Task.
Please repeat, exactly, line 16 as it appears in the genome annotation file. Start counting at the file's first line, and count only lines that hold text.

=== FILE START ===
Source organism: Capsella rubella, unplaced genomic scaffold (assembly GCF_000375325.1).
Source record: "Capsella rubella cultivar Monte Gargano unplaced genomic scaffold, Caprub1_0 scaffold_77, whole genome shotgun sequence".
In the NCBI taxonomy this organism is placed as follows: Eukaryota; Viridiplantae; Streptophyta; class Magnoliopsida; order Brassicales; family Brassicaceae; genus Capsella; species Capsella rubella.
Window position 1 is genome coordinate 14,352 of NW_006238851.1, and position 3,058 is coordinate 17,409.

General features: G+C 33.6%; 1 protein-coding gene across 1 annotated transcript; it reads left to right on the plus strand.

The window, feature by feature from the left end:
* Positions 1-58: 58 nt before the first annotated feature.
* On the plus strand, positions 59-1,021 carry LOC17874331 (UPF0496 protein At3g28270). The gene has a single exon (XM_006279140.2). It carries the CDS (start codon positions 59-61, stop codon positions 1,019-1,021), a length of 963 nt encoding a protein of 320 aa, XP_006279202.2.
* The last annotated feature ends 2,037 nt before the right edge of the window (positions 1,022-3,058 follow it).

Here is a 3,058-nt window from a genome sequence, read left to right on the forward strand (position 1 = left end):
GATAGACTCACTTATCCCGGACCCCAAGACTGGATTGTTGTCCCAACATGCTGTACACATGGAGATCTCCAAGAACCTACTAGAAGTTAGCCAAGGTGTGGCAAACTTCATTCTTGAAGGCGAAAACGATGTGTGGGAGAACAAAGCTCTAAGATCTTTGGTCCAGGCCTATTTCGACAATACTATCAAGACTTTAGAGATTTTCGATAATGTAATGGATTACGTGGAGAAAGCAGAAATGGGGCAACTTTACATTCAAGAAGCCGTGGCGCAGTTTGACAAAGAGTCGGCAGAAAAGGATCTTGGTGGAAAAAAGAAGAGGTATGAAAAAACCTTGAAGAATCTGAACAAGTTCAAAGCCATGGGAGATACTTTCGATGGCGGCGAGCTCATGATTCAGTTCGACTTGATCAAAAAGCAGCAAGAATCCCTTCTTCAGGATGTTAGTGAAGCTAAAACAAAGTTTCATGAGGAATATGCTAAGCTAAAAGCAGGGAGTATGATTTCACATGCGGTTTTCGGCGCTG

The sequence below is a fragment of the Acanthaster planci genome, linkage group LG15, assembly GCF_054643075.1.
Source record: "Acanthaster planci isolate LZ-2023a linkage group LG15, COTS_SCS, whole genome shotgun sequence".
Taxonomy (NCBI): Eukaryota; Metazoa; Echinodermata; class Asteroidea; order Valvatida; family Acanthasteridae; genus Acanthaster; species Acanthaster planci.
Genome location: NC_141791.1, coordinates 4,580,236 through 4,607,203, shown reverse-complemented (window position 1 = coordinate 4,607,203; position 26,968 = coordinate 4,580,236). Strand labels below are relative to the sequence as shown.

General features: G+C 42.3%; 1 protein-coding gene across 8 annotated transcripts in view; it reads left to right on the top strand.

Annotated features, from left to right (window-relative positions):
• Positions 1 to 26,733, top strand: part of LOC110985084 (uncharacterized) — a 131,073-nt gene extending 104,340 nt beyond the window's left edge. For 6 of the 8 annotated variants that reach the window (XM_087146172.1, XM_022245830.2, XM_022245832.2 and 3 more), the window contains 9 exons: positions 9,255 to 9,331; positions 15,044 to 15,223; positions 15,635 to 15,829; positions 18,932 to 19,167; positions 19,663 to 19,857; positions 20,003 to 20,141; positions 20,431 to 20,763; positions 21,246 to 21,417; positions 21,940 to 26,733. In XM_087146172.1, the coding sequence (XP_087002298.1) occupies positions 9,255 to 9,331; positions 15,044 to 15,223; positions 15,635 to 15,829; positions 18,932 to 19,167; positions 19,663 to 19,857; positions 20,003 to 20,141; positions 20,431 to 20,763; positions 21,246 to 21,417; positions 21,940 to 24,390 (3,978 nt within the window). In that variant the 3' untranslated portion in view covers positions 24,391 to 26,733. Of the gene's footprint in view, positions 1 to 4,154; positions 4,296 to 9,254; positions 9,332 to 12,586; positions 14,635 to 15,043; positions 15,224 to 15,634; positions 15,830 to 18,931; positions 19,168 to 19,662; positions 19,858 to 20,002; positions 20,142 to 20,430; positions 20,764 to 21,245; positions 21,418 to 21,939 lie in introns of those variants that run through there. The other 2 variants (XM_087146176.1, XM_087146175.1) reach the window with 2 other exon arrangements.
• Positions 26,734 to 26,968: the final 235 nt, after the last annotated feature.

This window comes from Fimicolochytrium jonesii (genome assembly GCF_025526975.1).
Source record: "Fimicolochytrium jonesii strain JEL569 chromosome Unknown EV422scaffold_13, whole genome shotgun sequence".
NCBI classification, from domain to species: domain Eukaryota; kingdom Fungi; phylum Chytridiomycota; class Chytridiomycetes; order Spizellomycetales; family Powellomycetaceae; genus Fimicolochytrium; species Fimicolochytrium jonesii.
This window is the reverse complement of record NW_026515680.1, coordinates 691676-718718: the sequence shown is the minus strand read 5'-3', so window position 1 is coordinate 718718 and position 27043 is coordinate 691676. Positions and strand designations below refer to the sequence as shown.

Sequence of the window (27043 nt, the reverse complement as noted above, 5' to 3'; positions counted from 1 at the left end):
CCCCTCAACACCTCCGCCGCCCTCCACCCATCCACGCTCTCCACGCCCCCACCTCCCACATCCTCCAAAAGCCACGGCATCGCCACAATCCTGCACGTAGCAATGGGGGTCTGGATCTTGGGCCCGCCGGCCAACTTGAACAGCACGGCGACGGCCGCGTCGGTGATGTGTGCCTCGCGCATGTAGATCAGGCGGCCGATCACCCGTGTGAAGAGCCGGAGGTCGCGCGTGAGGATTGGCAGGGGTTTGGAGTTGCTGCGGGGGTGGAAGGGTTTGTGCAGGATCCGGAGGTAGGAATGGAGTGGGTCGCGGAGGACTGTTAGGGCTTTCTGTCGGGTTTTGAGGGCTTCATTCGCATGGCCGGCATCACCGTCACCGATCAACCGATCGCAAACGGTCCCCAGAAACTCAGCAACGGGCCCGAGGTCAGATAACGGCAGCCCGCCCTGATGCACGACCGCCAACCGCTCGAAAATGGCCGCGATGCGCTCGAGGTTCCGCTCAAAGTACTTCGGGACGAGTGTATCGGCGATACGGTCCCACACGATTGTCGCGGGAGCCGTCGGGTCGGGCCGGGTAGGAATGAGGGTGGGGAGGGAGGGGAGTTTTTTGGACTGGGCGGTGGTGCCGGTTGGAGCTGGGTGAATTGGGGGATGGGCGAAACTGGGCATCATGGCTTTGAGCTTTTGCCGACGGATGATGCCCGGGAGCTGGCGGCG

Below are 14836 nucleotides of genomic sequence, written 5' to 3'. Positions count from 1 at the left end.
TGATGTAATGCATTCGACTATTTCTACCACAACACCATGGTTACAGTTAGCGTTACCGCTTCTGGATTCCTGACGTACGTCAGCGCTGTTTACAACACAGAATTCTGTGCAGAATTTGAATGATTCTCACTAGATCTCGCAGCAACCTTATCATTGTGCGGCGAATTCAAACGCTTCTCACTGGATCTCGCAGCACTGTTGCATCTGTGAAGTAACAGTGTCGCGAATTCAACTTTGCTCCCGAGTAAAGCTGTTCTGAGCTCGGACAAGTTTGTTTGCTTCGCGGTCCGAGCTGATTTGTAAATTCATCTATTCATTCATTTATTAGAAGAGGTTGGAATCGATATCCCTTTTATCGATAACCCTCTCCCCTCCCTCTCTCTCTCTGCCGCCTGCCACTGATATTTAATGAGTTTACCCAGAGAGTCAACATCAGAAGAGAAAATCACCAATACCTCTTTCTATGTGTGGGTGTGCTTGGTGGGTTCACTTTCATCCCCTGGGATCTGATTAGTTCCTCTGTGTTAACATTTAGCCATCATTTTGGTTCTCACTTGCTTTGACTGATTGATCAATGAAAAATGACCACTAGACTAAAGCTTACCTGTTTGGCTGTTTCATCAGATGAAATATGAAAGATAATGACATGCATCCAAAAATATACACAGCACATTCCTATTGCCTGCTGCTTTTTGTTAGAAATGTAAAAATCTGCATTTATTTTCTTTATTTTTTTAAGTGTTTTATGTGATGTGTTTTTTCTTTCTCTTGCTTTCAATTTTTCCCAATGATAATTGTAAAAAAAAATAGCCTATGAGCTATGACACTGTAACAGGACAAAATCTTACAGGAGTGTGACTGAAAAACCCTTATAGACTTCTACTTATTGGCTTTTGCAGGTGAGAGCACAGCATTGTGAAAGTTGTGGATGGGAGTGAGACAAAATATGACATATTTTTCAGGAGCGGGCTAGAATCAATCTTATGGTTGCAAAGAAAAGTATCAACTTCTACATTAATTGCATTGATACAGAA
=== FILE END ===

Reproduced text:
General features: G+C 42.3%; 1 protein-coding gene across 8 annotated transcripts in view; it reads left to right on the top strand.